Getting Around in TokyoEdit This
The stations are not always convenient (expect a lot of steps, with only the major subway stations having escalators and elevators) and the ticket machines can be baffling at times but the attendants will be as gracious and helpful as they can. Many of the subways have ticket machines in English as well as Japanese... keep an eye out for these. When asking for help from the locals, we found it best to have something for them to look at a map say with either English or Japanese words. They were not as skilled in understanding spoken English.
Try to avoid the subway at rush hour however unless you want to see the legendary pushers literally pack as many people on the trains as possible.A subway company provides information in English on the website and map is available in English, Spanish, German, French, Chinese(simplified and traditional) and Korean.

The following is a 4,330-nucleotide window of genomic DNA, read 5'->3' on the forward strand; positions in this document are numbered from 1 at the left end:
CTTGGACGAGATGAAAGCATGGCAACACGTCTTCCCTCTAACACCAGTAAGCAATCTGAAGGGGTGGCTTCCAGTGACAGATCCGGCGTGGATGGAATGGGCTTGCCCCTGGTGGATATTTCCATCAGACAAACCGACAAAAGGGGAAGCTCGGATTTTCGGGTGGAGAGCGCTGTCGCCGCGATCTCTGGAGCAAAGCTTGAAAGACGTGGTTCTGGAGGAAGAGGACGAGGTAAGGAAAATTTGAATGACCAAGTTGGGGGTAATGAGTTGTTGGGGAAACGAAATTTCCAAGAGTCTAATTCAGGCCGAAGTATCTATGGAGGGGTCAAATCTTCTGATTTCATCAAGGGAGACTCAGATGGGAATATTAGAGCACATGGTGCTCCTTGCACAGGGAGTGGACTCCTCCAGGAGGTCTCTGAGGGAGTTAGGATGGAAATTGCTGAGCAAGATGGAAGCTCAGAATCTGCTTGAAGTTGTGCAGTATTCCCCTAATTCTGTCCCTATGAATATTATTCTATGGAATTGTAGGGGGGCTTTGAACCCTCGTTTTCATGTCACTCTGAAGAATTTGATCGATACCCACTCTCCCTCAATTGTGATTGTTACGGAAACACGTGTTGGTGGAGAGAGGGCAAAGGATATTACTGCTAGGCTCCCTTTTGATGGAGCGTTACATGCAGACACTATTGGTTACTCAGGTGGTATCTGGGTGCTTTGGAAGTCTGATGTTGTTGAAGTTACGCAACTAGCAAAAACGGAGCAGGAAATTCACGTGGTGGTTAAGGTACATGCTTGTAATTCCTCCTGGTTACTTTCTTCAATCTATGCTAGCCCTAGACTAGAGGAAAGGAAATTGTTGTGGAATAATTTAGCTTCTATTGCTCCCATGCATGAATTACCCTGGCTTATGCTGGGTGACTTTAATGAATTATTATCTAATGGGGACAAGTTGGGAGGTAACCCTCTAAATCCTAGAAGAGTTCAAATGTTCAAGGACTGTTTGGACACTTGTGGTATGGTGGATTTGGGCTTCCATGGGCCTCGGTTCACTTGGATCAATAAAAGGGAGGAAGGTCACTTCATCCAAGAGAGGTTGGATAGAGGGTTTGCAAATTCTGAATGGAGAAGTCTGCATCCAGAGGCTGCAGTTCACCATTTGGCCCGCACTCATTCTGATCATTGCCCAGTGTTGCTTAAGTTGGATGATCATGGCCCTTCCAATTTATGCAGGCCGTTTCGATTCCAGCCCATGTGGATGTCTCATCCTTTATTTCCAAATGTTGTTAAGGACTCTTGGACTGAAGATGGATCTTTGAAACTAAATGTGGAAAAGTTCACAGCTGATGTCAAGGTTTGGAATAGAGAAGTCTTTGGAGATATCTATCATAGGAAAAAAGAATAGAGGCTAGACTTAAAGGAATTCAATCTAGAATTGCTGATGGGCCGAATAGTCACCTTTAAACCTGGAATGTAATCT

The JR Rail Pass is a special ticket that is available only to travelers visiting Japan from foreign countries for sight-seeing.
With the Rail Pass you can freely board almost any JR train around the country.
There are two types of JR Rail Pass: Green (for superior-class Green cars), and Ordinary. Each of these types is available as a 7-day, 14-day, or 21-day pass.
The JR Yamanote line takes a circular route around Central Tokyo,
covering Ueno, Akihabara, Tokyo Station, Shinagawa, Shibuya, Shinjuku
and Ebisu, amongst others. It is a good line to get yourself familiar
The JR Chuo line has a limited express from Tokyo Station to Shinjuku Station, which takes less than 20 minutes. A plus, when you are in a hurry.
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